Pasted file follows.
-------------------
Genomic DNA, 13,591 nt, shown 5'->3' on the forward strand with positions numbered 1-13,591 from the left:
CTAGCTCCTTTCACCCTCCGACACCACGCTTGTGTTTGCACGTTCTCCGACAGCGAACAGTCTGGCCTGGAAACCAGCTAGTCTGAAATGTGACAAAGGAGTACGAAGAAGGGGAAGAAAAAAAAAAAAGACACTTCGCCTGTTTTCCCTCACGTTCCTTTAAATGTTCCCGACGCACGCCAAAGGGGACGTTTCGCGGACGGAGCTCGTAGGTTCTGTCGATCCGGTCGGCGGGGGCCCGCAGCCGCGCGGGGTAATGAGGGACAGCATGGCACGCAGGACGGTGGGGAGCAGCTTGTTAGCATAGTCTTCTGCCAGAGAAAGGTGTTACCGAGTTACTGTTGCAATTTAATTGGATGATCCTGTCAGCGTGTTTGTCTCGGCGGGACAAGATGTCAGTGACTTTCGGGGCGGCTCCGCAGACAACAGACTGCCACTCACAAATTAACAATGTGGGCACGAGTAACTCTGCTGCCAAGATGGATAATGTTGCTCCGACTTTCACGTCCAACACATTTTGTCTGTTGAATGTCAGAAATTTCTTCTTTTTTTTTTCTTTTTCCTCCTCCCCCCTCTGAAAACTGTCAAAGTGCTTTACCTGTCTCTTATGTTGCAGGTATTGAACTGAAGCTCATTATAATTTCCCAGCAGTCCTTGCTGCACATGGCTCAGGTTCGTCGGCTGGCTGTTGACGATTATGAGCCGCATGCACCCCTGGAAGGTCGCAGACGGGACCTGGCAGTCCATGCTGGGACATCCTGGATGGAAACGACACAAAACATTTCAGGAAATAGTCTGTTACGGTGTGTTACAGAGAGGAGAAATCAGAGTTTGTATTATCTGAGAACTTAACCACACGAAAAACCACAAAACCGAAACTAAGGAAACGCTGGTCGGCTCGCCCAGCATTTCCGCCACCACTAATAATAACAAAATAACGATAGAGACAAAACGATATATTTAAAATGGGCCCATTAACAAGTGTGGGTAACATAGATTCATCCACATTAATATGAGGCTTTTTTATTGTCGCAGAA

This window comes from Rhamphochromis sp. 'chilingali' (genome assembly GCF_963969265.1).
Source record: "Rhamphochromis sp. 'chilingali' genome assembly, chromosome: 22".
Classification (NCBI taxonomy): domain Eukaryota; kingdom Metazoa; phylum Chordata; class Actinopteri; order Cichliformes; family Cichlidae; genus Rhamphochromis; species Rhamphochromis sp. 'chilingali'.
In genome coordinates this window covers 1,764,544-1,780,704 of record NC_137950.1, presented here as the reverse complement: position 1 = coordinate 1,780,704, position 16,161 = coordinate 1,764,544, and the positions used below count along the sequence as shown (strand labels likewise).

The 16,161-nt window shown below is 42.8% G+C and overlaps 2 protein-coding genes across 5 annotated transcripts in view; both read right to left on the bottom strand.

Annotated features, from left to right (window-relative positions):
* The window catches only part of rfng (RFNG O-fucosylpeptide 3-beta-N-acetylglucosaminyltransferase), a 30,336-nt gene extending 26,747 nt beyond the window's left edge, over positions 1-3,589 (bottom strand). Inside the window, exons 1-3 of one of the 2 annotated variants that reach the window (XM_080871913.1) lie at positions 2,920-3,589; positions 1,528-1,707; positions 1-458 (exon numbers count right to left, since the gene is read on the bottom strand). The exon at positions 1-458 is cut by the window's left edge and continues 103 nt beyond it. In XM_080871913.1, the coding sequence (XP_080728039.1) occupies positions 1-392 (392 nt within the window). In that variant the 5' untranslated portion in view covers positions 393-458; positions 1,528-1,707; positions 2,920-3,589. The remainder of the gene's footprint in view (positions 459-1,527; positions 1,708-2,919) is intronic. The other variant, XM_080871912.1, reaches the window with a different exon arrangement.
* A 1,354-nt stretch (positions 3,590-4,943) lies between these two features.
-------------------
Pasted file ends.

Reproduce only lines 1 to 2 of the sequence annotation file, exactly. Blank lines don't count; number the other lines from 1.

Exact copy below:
Genomic DNA, 13,591 nt, shown 5'->3' on the forward strand with positions numbered 1-13,591 from the left:
CTAGCTCCTTTCACCCTCCGACACCACGCTTGTGTTTGCACGTTCTCCGACAGCGAACAGTCTGGCCTGGAAACCAGCTAGTCTGAAATGTGACAAAGGAGTACGAAGAAGGGGAAGAAAAAAAAAAAAGACACTTCGCCTGTTTTCCCTCACGTTCCTTTAAATGTTCCCGACGCACGCCAAAGGGGACGTTTCGCGGACGGAGCTCGTAGGTTCTGTCGATCCGGTCGGCGGGGGCCCGCAGCCGCGCGGGGTAATGAGGGACAGCATGGCACGCAGGACGGTGGGGAGCAGCTTGTTAGCATAGTCTTCTGCCAGAGAAAGGTGTTACCGAGTTACTGTTGCAATTTAATTGGATGATCCTGTCAGCGTGTTTGTCTCGGCGGGACAAGATGTCAGTGACTTTCGGGGCGGCTCCGCAGACAACAGACTGCCACTCACAAATTAACAATGTGGGCACGAGTAACTCTGCTGCCAAGATGGATAATGTTGCTCCGACTTTCACGTCCAACACATTTTGTCTGTTGAATGTCAGAAATTTCTTCTTTTTTTTTTCTTTTTCCTCCTCCCCCCTCTGAAAACTGTCAAAGTGCTTTACCTGTCTCTTATGTTGCAGGTATTGAACTGAAGCTCATTATAATTTCCCAGCAGTCCTTGCTGCACATGGCTCAGGTTCGTCGGCTGGCTGTTGACGATTATGAGCCGCATGCACCCCTGGAAGGTCGCAGACGGGACCTGGCAGTCCATGCTGGGACATCCTGGATGGAAACGACACAAAACATTTCAGGAAATAGTCTGTTACGGTGTGTTACAGAGAGGAGAAATCAGAGTTTGTATTATCTGAGAACTTAACCACACGAAAAACCACAAAACCGAAACTAAGGAAACGCTGGTCGGCTCGCCCAGCATTTCCGCCACCACTAATAATAACAAAATAACGATAGAGACAAAACGATATATTTAAAATGGGCCCATTAACAAGTGTGGGTAACATAGATTCATCCACATTAATATGAGGCTTTTTTATTGTCGCAGAA